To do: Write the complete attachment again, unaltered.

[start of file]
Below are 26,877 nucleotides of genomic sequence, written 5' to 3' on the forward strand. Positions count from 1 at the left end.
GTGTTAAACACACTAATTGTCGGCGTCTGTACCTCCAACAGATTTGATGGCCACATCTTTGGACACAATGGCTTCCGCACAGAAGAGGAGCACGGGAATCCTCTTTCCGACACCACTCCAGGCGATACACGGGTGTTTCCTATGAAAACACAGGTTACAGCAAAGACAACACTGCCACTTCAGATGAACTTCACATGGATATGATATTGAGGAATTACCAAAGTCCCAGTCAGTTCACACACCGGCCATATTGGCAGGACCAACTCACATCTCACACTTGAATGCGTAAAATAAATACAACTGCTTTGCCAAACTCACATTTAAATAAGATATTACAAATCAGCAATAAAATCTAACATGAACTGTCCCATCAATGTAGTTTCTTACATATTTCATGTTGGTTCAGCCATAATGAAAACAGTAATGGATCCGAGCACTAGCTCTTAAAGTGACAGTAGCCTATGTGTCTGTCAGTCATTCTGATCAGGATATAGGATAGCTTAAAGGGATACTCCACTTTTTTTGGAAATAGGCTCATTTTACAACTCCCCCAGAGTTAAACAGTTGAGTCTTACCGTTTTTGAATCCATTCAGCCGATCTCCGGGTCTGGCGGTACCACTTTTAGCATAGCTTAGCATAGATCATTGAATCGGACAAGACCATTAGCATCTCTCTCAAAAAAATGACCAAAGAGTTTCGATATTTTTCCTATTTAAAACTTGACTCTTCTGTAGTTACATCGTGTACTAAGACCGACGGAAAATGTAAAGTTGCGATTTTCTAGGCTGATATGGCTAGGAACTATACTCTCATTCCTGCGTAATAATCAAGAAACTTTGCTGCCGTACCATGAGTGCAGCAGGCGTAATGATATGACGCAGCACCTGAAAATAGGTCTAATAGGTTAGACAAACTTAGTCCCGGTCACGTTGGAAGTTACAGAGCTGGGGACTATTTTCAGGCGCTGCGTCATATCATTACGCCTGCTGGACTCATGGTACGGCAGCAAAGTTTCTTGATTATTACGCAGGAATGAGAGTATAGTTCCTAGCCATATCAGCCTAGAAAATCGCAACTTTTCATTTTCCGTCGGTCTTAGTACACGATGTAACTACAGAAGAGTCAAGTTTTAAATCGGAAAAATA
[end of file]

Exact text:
Below are 26,877 nucleotides of genomic sequence, written 5' to 3' on the forward strand. Positions count from 1 at the left end.
GTGTTAAACACACTAATTGTCGGCGTCTGTACCTCCAACAGATTTGATGGCCACATCTTTGGACACAATGGCTTCCGCACAGAAGAGGAGCACGGGAATCCTCTTTCCGACACCACTCCAGGCGATACACGGGTGTTTCCTATGAAAACACAGGTTACAGCAAAGACAACACTGCCACTTCAGATGAACTTCACATGGATATGATATTGAGGAATTACCAAAGTCCCAGTCAGTTCACACACCGGCCATATTGGCAGGACCAACTCACATCTCACACTTGAATGCGTAAAATAAATACAACTGCTTTGCCAAACTCACATTTAAATAAGATATTACAAATCAGCAATAAAATCTAACATGAACTGTCCCATCAATGTAGTTTCTTACATATTTCATGTTGGTTCAGCCATAATGAAAACAGTAATGGATCCGAGCACTAGCTCTTAAAGTGACAGTAGCCTATGTGTCTGTCAGTCATTCTGATCAGGATATAGGATAGCTTAAAGGGATACTCCACTTTTTTTGGAAATAGGCTCATTTTACAACTCCCCCAGAGTTAAACAGTTGAGTCTTACCGTTTTTGAATCCATTCAGCCGATCTCCGGGTCTGGCGGTACCACTTTTAGCATAGCTTAGCATAGATCATTGAATCGGACAAGACCATTAGCATCTCTCTCAAAAAAATGACCAAAGAGTTTCGATATTTTTCCTATTTAAAACTTGACTCTTCTGTAGTTACATCGTGTACTAAGACCGACGGAAAATGTAAAGTTGCGATTTTCTAGGCTGATATGGCTAGGAACTATACTCTCATTCCTGCGTAATAATCAAGAAACTTTGCTGCCGTACCATGAGTGCAGCAGGCGTAATGATATGACGCAGCACCTGAAAATAGGTCTAATAGGTTAGACAAACTTAGTCCCGGTCACGTTGGAAGTTACAGAGCTGGGGACTATTTTCAGGCGCTGCGTCATATCATTACGCCTGCTGGACTCATGGTACGGCAGCAAAGTTTCTTGATTATTACGCAGGAATGAGAGTATAGTTCCTAGCCATATCAGCCTAGAAAATCGCAACTTTTCATTTTCCGTCGGTCTTAGTACACGATGTAACTACAGAAGAGTCAAGTTTTAAATCGGAAAAATA